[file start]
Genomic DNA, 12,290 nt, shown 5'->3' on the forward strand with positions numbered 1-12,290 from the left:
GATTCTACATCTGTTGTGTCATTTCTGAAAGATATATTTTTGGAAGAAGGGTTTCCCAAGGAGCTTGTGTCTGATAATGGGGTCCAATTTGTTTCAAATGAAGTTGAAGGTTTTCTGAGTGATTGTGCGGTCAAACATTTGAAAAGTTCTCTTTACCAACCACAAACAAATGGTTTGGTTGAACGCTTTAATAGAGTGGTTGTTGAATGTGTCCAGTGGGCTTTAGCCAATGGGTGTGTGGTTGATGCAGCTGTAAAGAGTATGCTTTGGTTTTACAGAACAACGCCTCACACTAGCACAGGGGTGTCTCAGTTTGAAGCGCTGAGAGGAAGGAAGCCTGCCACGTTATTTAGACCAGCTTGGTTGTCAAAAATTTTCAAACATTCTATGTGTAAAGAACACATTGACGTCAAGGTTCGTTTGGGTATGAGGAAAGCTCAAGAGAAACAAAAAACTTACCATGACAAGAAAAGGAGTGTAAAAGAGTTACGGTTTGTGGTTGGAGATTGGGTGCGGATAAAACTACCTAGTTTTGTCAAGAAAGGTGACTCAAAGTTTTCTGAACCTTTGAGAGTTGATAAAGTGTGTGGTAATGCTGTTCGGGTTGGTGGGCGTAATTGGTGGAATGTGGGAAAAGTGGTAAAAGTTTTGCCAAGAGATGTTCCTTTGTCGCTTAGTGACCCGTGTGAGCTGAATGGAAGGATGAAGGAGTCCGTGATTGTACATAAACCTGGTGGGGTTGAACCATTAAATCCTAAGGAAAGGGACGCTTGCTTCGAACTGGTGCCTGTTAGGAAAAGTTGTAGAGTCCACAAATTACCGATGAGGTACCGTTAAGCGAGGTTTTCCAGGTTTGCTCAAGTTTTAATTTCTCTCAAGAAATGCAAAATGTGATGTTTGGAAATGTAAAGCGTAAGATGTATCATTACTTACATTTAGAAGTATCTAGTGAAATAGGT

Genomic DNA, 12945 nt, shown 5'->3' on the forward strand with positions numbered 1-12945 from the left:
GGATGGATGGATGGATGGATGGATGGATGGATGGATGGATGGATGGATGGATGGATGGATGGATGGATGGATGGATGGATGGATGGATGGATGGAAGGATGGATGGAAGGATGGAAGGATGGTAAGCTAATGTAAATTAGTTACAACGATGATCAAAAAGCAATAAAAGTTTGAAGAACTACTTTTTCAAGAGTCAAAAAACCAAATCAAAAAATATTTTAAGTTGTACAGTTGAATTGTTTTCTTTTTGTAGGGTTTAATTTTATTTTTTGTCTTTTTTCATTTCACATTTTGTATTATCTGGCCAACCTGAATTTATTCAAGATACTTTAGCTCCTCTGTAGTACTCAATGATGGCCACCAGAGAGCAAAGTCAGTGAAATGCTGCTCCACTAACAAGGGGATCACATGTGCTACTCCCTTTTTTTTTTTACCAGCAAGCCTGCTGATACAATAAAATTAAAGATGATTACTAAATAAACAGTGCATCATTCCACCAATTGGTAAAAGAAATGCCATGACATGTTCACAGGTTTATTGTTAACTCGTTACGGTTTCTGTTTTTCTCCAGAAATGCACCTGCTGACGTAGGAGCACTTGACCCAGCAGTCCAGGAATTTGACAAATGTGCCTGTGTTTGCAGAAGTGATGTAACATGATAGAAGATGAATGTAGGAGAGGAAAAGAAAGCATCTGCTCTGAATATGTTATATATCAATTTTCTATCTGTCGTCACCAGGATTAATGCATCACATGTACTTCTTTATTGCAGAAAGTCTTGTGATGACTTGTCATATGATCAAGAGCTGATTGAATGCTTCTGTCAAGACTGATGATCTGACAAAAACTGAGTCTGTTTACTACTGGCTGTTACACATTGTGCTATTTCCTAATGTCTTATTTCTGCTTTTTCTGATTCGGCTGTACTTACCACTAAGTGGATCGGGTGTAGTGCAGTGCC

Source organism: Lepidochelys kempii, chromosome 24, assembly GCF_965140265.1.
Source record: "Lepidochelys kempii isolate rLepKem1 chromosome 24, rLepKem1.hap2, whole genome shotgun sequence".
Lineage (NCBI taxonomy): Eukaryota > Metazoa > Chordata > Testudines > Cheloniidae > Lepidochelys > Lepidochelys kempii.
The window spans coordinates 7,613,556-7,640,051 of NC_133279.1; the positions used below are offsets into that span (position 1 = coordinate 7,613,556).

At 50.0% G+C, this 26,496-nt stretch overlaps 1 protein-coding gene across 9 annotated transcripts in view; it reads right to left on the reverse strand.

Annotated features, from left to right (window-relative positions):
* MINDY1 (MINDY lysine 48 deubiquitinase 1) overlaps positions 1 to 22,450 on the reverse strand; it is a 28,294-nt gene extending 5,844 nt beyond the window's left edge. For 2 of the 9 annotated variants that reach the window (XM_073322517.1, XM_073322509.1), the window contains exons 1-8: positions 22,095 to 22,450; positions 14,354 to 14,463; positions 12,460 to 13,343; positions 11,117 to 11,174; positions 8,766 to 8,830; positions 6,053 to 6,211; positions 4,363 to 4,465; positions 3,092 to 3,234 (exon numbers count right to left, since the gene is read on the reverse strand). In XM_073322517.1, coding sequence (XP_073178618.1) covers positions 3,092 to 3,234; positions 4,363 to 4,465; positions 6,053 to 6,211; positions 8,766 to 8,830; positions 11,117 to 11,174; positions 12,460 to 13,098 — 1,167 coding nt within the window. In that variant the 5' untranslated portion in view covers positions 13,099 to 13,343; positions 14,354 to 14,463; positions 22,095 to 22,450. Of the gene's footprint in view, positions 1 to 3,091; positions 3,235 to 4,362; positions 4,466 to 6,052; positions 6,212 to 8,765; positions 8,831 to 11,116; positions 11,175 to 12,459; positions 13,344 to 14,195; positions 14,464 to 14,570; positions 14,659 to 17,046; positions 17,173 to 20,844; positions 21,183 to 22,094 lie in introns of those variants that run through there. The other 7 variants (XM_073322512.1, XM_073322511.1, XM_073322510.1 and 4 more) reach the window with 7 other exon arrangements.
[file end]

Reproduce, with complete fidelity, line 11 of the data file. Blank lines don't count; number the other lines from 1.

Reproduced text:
* MINDY1 (MINDY lysine 48 deubiquitinase 1) overlaps positions 1 to 22,450 on the reverse strand; it is a 28,294-nt gene extending 5,844 nt beyond the window's left edge. For 2 of the 9 annotated variants that reach the window (XM_073322517.1, XM_073322509.1), the window contains exons 1-8: positions 22,095 to 22,450; positions 14,354 to 14,463; positions 12,460 to 13,343; positions 11,117 to 11,174; positions 8,766 to 8,830; positions 6,053 to 6,211; positions 4,363 to 4,465; positions 3,092 to 3,234 (exon numbers count right to left, since the gene is read on the reverse strand). In XM_073322517.1, coding sequence (XP_073178618.1) covers positions 3,092 to 3,234; positions 4,363 to 4,465; positions 6,053 to 6,211; positions 8,766 to 8,830; positions 11,117 to 11,174; positions 12,460 to 13,098 — 1,167 coding nt within the window. In that variant the 5' untranslated portion in view covers positions 13,099 to 13,343; positions 14,354 to 14,463; positions 22,095 to 22,450. Of the gene's footprint in view, positions 1 to 3,091; positions 3,235 to 4,362; positions 4,466 to 6,052; positions 6,212 to 8,765; positions 8,831 to 11,116; positions 11,175 to 12,459; positions 13,344 to 14,195; positions 14,464 to 14,570; positions 14,659 to 17,046; positions 17,173 to 20,844; positions 21,183 to 22,094 lie in introns of those variants that run through there. The other 7 variants (XM_073322512.1, XM_073322511.1, XM_073322510.1 and 4 more) reach the window with 7 other exon arrangements.